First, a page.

LGBTQ Students Need Support: How Safe School Ambassadors Can Help
How do we help school-based professionals become more aware of and sensitive to the unique challenges lesbian, gay, bisexual, transgender and questioning (LGBTQ) youth face in today’s elementary, middle and high schools?
When we take a sober look at harassment and bullying in school communities, we know that anti-gay bullying is rampant and, of great concern, often unchecked. A 2013 survey by the Gay, Lesbian, Straight Education Network (GLSEN) of approximately 8,400 middle and high school students that identify as LGBTQ from across the United States tell us that nearly 7 out of 10 LGBTQ students experienced harassment at school in the past year and nearly two-thirds felt unsafe because of their sexual orientation. We also know that high levels of harassment and bullying correlate with poorer educational outcomes, lower future aspirations, frequent school absenteeism and lower grade point averages.
Sexual orientation, gender identity and expression are layers of diversity. For some of us, accepting that there are people that identify as LGBTQ may be counter to our beliefs, values or personal faith. But honoring one’s beliefs does not have to run counter to accepting a person’s LGBTQ identity as evidence of our human diversities, nor to caring about the physical, mental and emotional well-being and safety of LGBTQ students and the importance of ensuring a safe school environment for all.
The challenges that students and people who identify as LGBTQ face and the resiliency necessary to circumvent the challenges are present and palpable in all of our nation’s schools. Add in the intersecting marginalities of race, ethnicity, socio-economics, language and faith and these challenges become even more palpable. The school district that is my home, Broward County Public Schools in Fort Lauderdale, Florida, is not an exception. As an educator and social justice advocate for numerous years, I have the well-timed opportunity to design programs that help to ensure LGBTQ well-being. I know the population of students and adults in our schools is simply, yet powerfully, a microcosm of our larger community, including South Florida, Florida, the United States and our world. We do not live in a vacuum and we are aware of that every day as we maneuver and negotiate our day-to-day life happenings and responsibilities. BCPS is one district that exemplifies care, forward thinking and a safety focused culture. That said, we also know culture and climate begin in our hallways, classrooms, and cafeterias.
What is a positive school climate? A positive climate means that youth and adults feel valued and “connected” at the school; it is a place where youth know that aware and empathetic peers and teachers have their back. It is the feelings and attitudes elicited by a school’s physical and psychological environment; these both influence us and are influenced by us. Positive school climate includes, but is not limited to, the sense of belonging that everyone feels within a school. Schools that exemplify a strong and healthy culture and climate have a higher sense of connectedness among and between students and staff and a lower level of mistreatment and violence.
So, what might it be like for a young person in our school system who identifies as lesbian, gay, bisexual, transgender, gender fluid, or who is questioning their identity? Here is a quote from a South Florida student who identifies as gay: “Where I was brought up…there’s that island culture that is strongly against homosexuality. I would feel like I would want to kill myself. I felt like I was a mistake. I wanted to be someone else.”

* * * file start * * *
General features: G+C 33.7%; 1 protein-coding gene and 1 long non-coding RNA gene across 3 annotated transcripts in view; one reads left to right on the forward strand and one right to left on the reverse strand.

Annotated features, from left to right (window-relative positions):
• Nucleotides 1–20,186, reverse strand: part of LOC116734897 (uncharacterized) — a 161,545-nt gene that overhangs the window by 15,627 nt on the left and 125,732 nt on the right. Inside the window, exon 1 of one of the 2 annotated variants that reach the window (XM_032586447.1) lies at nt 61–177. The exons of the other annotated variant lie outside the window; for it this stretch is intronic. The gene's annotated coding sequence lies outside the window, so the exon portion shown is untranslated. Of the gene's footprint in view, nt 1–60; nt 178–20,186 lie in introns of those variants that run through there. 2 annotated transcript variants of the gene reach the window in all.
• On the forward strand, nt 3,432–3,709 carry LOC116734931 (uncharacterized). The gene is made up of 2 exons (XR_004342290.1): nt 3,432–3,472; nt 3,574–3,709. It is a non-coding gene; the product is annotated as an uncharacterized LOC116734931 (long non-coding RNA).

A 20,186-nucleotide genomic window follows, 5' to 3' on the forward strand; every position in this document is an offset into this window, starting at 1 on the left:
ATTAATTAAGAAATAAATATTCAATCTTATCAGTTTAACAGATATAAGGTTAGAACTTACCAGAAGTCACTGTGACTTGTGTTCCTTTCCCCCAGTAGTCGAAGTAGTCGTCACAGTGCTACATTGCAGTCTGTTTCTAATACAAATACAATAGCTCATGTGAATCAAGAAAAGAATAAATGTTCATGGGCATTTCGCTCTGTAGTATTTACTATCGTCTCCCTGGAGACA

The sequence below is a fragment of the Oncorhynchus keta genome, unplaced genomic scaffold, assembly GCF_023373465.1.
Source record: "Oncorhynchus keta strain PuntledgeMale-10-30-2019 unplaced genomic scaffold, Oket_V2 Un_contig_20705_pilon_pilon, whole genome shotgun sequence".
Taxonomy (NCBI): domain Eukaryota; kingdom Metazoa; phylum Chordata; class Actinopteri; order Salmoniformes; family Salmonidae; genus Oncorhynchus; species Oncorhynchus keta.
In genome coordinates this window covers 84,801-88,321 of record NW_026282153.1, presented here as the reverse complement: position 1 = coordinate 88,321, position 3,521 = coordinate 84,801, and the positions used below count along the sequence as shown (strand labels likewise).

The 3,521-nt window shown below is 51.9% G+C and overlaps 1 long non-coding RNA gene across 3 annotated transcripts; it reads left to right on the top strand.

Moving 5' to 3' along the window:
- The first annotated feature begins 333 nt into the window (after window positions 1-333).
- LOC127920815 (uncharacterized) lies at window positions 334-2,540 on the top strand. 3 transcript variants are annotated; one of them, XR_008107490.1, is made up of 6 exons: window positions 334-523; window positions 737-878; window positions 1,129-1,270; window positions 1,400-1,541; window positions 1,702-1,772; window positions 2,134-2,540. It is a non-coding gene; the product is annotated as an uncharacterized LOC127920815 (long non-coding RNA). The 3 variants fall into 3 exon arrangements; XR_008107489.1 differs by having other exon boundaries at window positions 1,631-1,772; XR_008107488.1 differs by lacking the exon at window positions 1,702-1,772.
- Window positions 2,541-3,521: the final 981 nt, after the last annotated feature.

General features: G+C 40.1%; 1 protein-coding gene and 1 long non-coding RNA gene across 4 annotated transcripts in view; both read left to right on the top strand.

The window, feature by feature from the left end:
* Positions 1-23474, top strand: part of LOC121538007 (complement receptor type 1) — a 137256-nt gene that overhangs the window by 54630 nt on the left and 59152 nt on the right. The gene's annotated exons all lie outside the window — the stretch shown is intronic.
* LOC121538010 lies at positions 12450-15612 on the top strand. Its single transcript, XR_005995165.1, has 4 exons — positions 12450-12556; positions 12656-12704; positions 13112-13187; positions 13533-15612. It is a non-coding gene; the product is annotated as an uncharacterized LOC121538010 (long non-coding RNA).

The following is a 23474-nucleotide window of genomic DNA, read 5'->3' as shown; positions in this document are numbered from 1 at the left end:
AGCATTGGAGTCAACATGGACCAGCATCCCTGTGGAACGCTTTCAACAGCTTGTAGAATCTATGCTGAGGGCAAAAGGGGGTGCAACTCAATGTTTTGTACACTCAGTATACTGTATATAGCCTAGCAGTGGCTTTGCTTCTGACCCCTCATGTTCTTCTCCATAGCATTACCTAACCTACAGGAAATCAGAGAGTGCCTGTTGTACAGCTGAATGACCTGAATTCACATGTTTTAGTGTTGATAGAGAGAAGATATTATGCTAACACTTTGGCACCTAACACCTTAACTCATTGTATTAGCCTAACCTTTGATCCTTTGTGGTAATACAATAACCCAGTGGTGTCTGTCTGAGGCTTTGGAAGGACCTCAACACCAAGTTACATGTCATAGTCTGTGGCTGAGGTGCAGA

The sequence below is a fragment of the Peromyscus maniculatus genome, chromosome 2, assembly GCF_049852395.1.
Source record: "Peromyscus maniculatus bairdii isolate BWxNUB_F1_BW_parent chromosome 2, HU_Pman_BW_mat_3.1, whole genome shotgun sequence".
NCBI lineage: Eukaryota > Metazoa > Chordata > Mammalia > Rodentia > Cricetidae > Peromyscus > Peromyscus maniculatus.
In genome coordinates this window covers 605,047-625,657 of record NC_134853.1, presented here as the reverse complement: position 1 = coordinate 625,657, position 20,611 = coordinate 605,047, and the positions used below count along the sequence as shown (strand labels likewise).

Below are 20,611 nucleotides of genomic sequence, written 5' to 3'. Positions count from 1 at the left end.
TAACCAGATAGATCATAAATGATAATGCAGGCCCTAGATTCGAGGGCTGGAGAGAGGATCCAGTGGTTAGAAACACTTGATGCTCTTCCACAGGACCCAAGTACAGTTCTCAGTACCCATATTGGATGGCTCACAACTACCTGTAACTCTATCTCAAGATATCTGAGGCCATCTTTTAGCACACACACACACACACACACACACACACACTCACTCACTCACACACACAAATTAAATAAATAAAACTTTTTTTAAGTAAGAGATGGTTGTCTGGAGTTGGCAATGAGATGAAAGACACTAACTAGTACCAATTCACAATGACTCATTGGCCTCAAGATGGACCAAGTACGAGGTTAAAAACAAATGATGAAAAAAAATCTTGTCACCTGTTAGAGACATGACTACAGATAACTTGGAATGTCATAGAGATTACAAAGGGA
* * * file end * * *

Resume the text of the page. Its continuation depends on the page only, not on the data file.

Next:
This is the critical moment that a Safe School Ambassador can step up in ways which we know can be safe, cool and highly effective. As students realize their sexual identity and gender orientation younger, it is essential that this school community’s population have the emotional support to ensure their mental and physical health and well-being.
We have Safe School Ambassadors in our hallways, classrooms and cafeterias making a difference every single day, by subtly taking the pulse of moment-to-moment interactions as students are at work or at play during the school day. In a typical middle school of 1500 students, as many as 150 youth who are LGBTQ could be present, whether closeted or out. The brief, well-timed and powerful words of putting up a put-down by an Ambassador during a “balancing” Ambassador action can literally be a life-line to personal and schoolwide safety for a transgender, gender fluid or LGB student. We know Ambassadors are socially influential opinion leaders, and that the message sent by supporting, directing and getting fellow peers to think about their actions with empathy clearly generates both empowerment and resiliency for LGBTQ youth who may not otherwise feel safe, connected, valued or respected in their school communities.
In closing, we know that many school districts across our nation have bullying, harassment and discrimination policies that include sexual orientation and gender identity as protected groups, just like our enumerated and marginalized identities that relate to race, class, religion, ability. Yet, some still do not. Title IX of the Education Amendment Acts of 1972 reminds us that in every school in our nation, discrimination based on sex in education programs and activities that receive federal funding, including gender-based harassment tied to LGBTQ bullying, is a violation of federal law and will not be tolerated. It is our professional, ethical and legal responsibility to value the worth of every person from every background and identity, and to do our best to ensure their physical, mental and emotional safety. Our students who identify as LGBTQ are no exception.